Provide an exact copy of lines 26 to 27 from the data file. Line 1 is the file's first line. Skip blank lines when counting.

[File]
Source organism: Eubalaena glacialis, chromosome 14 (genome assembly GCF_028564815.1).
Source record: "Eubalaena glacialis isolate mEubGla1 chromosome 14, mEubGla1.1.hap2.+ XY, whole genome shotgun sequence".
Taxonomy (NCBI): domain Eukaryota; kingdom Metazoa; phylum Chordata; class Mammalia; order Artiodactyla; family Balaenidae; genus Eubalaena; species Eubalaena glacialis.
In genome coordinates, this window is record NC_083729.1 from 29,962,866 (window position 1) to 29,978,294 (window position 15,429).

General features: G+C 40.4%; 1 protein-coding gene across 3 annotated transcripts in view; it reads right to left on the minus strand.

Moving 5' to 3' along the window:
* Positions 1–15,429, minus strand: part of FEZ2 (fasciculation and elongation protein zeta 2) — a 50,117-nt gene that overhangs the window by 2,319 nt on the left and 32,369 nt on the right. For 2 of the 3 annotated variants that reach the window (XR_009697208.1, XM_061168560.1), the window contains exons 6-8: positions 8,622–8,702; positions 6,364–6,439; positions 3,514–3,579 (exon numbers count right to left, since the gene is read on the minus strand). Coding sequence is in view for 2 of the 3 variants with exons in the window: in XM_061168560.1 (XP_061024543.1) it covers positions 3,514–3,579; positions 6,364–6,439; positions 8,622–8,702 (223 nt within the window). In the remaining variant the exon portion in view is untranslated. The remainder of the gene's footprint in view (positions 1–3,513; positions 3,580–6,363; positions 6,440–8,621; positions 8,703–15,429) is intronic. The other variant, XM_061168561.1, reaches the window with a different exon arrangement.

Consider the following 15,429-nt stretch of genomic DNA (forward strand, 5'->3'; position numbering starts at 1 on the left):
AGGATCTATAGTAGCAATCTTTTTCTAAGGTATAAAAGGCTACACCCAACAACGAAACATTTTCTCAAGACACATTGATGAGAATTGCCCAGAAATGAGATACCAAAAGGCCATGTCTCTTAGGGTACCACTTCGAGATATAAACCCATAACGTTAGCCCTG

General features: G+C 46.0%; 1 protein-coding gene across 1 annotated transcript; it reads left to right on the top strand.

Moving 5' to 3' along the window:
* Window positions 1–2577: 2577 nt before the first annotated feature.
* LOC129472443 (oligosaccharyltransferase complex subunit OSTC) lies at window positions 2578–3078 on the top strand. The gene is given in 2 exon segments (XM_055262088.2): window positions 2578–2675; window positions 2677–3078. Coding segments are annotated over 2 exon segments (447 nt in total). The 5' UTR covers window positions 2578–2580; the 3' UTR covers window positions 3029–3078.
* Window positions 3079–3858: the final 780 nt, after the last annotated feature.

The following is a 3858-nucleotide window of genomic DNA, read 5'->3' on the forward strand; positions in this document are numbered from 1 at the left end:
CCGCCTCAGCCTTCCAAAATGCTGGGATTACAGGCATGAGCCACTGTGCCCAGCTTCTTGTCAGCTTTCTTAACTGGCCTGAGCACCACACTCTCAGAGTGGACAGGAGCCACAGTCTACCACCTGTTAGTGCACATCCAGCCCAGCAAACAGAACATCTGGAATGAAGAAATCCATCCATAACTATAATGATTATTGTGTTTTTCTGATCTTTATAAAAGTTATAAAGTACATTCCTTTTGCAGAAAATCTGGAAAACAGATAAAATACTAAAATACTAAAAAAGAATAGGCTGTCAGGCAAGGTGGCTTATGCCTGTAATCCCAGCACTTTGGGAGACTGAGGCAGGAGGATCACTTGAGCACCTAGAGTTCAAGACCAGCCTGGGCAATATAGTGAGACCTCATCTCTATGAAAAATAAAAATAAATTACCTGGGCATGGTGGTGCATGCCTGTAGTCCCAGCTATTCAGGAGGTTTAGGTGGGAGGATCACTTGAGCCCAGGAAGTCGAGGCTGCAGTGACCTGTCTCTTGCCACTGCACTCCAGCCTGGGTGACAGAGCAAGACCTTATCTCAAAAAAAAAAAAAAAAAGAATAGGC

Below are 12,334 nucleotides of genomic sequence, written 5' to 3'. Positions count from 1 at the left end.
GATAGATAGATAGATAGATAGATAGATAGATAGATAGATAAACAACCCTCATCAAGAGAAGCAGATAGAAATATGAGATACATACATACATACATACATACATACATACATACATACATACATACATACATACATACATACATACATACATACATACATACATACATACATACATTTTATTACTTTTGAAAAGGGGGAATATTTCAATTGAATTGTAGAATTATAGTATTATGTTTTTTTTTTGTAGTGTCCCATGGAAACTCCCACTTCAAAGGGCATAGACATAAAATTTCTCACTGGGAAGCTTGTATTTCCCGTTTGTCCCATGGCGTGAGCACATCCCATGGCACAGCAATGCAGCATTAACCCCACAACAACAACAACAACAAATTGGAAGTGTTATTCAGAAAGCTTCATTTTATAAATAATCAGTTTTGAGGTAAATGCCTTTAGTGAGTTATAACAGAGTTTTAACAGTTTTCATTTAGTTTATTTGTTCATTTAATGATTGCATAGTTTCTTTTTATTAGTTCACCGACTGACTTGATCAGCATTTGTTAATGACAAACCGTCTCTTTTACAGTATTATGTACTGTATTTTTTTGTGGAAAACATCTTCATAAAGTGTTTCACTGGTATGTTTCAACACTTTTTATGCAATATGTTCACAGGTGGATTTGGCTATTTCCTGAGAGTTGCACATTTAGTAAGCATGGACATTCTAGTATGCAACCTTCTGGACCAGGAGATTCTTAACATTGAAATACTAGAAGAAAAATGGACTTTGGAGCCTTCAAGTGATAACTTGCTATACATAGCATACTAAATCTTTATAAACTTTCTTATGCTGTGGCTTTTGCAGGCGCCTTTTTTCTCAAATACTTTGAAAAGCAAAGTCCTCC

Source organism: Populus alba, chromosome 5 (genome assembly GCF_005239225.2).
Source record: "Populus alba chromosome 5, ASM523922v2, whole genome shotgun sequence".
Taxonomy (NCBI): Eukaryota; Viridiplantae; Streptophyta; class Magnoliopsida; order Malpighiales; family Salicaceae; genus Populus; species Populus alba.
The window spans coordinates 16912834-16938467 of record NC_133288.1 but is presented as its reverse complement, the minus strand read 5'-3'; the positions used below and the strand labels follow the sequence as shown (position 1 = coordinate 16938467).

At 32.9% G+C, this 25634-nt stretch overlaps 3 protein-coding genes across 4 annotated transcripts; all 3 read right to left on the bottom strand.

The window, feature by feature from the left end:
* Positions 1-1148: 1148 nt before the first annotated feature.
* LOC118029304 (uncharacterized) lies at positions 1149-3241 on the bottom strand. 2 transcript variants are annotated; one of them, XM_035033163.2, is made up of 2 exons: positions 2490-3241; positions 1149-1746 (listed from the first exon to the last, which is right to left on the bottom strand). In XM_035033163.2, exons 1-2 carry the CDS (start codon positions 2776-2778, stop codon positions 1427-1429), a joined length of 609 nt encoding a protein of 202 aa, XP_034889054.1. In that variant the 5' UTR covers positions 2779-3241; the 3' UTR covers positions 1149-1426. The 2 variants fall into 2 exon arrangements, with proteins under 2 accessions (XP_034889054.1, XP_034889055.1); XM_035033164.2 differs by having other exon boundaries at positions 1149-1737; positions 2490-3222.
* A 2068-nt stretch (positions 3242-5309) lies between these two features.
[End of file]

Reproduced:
* LOC118029304 (uncharacterized) lies at positions 1149-3241 on the bottom strand. 2 transcript variants are annotated; one of them, XM_035033163.2, is made up of 2 exons: positions 2490-3241; positions 1149-1746 (listed from the first exon to the last, which is right to left on the bottom strand). In XM_035033163.2, exons 1-2 carry the CDS (start codon positions 2776-2778, stop codon positions 1427-1429), a joined length of 609 nt encoding a protein of 202 aa, XP_034889054.1. In that variant the 5' UTR covers positions 2779-3241; the 3' UTR covers positions 1149-1426. The 2 variants fall into 2 exon arrangements, with proteins under 2 accessions (XP_034889054.1, XP_034889055.1); XM_035033164.2 differs by having other exon boundaries at positions 1149-1737; positions 2490-3222.
* A 2068-nt stretch (positions 3242-5309) lies between these two features.